Politicians routinely crusade against wealth and inequality, but that occurs naturally when people create products and offer services benefiting the rest of us.
Today people live on their cell phones. Once we didn’t even have telephones. Thank Alexander Graham Bell, born in Edinburgh, Scotland.
The internal combustion engine auto came from Karl Benz. He was a design engineer who in 1886 won a patent for a “motor car.”
In 1903, Clarence Crane created the hard fruit candy known as Life Savers.
Helen Greiner, a fan of Star Wars’ R2D2, came up with the Roomba vacuum cleaner robot in 2002.
John Mauchly and John Eckert created the first computer in 1946—the Electronic Integrator and Computer, or ENIAC.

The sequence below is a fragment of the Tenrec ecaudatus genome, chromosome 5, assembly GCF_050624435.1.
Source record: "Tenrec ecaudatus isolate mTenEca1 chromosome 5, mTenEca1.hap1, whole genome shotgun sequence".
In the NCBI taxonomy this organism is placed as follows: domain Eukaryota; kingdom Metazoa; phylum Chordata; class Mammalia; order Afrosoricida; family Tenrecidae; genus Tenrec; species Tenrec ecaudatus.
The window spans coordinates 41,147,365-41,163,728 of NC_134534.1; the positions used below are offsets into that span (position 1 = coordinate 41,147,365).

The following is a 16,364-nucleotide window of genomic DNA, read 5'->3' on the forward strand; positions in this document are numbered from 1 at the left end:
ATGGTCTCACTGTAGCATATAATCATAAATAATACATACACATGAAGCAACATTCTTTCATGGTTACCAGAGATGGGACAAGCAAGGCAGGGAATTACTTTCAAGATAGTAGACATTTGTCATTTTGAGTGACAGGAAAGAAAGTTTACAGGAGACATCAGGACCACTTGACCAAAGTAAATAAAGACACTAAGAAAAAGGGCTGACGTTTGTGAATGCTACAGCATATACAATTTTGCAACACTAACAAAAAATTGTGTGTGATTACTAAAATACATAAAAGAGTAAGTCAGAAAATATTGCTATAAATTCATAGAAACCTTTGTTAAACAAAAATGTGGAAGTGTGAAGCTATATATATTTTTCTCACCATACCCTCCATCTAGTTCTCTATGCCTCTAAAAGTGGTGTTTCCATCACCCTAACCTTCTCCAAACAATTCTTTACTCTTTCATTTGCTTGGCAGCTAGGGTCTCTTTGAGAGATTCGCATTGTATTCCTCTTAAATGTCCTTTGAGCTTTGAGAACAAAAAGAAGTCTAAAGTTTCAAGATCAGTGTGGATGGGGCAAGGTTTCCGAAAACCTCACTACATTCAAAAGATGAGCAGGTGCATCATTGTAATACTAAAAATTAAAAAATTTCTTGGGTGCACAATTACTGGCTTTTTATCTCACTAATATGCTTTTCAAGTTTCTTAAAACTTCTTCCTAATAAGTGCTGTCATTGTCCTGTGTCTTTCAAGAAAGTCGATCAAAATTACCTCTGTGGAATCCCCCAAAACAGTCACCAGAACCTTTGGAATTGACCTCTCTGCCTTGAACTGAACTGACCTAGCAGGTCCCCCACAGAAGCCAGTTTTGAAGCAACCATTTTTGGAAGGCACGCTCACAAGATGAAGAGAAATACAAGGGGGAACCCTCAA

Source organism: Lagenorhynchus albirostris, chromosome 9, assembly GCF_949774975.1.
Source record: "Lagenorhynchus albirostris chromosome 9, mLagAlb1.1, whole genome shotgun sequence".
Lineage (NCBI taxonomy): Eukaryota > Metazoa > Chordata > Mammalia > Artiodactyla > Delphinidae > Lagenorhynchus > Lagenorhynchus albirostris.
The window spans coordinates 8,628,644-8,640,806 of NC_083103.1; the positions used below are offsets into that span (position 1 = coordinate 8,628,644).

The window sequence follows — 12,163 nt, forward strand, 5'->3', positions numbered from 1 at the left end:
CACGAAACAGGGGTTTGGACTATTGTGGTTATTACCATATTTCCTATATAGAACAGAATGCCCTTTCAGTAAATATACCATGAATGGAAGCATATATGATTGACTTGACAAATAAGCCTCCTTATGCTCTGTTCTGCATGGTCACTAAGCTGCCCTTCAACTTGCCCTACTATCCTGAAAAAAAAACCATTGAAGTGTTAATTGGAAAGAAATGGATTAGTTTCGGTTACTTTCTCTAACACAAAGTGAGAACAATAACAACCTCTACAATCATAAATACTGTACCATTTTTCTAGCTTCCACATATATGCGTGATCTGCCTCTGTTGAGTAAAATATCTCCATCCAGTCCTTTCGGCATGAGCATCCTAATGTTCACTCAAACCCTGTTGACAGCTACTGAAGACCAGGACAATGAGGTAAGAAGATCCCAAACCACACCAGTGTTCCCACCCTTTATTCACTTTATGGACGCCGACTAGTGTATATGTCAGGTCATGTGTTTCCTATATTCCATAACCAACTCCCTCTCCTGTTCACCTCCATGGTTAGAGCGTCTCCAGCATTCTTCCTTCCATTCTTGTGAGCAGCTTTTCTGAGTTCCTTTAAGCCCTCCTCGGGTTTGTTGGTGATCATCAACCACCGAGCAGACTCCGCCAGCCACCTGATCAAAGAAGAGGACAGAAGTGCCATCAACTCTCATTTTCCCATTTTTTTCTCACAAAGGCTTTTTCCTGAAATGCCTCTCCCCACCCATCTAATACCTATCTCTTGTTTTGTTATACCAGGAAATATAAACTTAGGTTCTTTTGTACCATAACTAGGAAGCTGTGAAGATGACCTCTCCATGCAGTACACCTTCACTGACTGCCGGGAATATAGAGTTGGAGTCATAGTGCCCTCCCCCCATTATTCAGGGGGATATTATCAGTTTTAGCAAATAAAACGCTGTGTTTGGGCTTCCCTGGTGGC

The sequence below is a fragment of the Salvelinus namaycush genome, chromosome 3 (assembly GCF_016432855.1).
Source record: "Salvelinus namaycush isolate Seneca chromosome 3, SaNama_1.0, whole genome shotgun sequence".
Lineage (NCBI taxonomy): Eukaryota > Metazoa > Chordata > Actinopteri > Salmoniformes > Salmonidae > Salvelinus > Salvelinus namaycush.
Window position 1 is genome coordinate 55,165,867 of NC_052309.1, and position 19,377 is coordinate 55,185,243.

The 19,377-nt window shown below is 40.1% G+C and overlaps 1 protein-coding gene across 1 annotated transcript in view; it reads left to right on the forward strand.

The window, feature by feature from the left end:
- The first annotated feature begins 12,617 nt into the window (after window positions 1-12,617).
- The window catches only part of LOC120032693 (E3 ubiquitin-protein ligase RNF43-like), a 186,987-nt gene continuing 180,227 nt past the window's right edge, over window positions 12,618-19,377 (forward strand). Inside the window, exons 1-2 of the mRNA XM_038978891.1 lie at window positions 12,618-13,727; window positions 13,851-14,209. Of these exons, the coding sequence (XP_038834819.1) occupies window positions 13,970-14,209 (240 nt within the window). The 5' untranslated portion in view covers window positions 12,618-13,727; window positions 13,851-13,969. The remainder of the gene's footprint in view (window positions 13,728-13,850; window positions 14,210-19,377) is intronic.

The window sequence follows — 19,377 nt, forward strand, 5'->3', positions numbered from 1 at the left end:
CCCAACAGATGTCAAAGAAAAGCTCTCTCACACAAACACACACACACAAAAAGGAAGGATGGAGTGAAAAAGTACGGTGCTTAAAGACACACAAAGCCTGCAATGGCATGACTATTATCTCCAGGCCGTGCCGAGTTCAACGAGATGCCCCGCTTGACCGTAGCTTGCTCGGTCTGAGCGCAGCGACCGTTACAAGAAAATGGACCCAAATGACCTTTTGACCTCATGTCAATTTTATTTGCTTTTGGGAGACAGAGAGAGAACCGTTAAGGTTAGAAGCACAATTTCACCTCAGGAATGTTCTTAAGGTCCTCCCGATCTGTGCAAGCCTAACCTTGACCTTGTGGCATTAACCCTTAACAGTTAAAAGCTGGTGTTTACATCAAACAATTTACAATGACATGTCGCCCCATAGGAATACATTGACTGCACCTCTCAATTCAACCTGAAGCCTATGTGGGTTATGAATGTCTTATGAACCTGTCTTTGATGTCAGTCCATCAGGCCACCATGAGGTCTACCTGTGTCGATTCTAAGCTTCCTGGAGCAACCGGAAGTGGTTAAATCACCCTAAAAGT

Thomas Edison gave us working light bulbs in 1879. Joseph Swan might have beaten Edison, but the latter bought Swan’s patent.
The 3-D printer was created in 1983 by Chuck Hall. His first creation: a tea cup.
General Electric engineer James Wright attempted to make artificial rubber during World War II. He failed, but ad man Peter Hodgson later discovered the malleable material and began selling Silly Putty.
While developing magnetrons for radar in World War II, Percy Spencer noticed that a candy bar in his pocket melted. The result was the microwave oven.
Credit for television goes to Russian émigré Vladimir Zworykin. In 1920 he developed an iconoscope, or television transmission tube, and kinescope, a television receiver.
That same year Austrian Eduard Hass developed the peppermint candy, “pfefferminz” in German, known as PEZ.